American Olympic coverage misses mark

Story by The Baker Orange Editorial Board

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As student journalists, members of the Baker Orange Editorial Board are embarrassed by the coverage of the 2014 Winter Olympics.

On one hand, the living situations aren’t ideal in Sochi, Russia. But on the other, it’s ridiculous how much journalists have complained about the dirty water and lobby-less hotels.

The Twitter account, @SochiProblems has 341,000 followers, while the official account for the Sochi Winter Olympics has only 35,700 followers. @SochiProblems started a wildfire of tweets about #SochiProblems that ranged anywhere from stray dogs to cats falling from the ceiling.

These issues should be signs of how life actually is for many Russian people. These two weeks in “dirty” and “outrageous” Sochi for both journalists and Olympians will be over soon enough, but Russians have to continue living in these conditions.

The coverage of the Winter Olympics challenges the true purpose behind the games. The Olympics started as a way to honor gods with athleticism, but has changed into a way of uniting athletes and the countries they represent.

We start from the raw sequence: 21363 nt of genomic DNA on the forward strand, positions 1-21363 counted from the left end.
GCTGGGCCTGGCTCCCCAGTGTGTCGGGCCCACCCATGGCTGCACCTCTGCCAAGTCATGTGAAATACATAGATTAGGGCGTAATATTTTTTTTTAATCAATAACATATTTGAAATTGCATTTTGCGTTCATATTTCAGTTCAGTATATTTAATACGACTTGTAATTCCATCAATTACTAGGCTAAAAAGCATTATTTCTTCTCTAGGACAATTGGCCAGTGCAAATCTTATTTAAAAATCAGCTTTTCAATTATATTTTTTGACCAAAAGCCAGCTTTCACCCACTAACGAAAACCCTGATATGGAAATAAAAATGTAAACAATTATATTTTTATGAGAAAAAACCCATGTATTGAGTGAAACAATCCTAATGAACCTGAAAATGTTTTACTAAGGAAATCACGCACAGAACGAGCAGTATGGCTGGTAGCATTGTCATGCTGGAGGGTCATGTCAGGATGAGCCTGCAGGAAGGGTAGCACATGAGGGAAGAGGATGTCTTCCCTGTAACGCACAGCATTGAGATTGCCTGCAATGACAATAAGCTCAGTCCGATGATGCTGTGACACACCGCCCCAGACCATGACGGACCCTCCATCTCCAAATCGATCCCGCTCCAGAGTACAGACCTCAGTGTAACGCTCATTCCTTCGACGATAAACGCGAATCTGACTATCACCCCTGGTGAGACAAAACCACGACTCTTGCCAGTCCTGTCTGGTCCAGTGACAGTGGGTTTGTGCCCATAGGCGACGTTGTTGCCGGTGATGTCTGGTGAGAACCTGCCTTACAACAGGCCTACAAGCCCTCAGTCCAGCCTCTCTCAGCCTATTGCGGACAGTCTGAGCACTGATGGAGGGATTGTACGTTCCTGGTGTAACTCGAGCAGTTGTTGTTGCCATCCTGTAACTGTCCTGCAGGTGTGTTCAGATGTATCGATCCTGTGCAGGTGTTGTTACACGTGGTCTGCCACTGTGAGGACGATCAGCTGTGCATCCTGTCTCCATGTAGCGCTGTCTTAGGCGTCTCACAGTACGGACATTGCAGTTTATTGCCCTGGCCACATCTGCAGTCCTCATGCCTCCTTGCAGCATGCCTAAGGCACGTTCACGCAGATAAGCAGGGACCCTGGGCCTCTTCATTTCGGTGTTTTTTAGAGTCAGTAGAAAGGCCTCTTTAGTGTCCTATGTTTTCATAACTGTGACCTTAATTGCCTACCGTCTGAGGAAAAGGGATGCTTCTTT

People are concerned over the pettiest of things, saying Russia isn’t doing a good job of hosting the Olympics, and some are even boycotting the Olympics because of Putin’s anti-gay policies. But is that the best strategy?

If Americans boycotted every Olympics that were held in a place that didn’t mesh with their beliefs, would there be any Olympics to watch?

Some Russians aren’t in favor of the Olympics, either. The Russian government spent millions of tax dollars to prepare Sochi for these games when that money could be used to fix less than ideal living conditions.

The Human Rights Watch did a study of the exploitation of the workers who built the Sochi stadiums. One man said, “People work, they don’t get paid, and leave. Then a bus comes and unloads a fresh group of workers to repeat the cycle.” More than 70,000 workers went through this experience to create these games that many Americans are criticizing.

Maybe journalists should be talking about the horrible conditions in Sochi as a way of bringing the situation to light. Of course, hotel rooms weren’t fully finished and furnished – their workers were tired from 12-hour shifts, only compensated with empty promises of pay. Some reported to the Human Rights Watch that they received a $1.60-$2.80 an hour for wage. There is a fine line between criticism and downright ridicule, and some media coverage is teetering on that fine line.

That’s the beauty of media – it gives us a chance to make a change by talking about the issues. But when media coverage is questionable, it makes it less of a cultural shock to people and more of a reason to create yet another hashtag.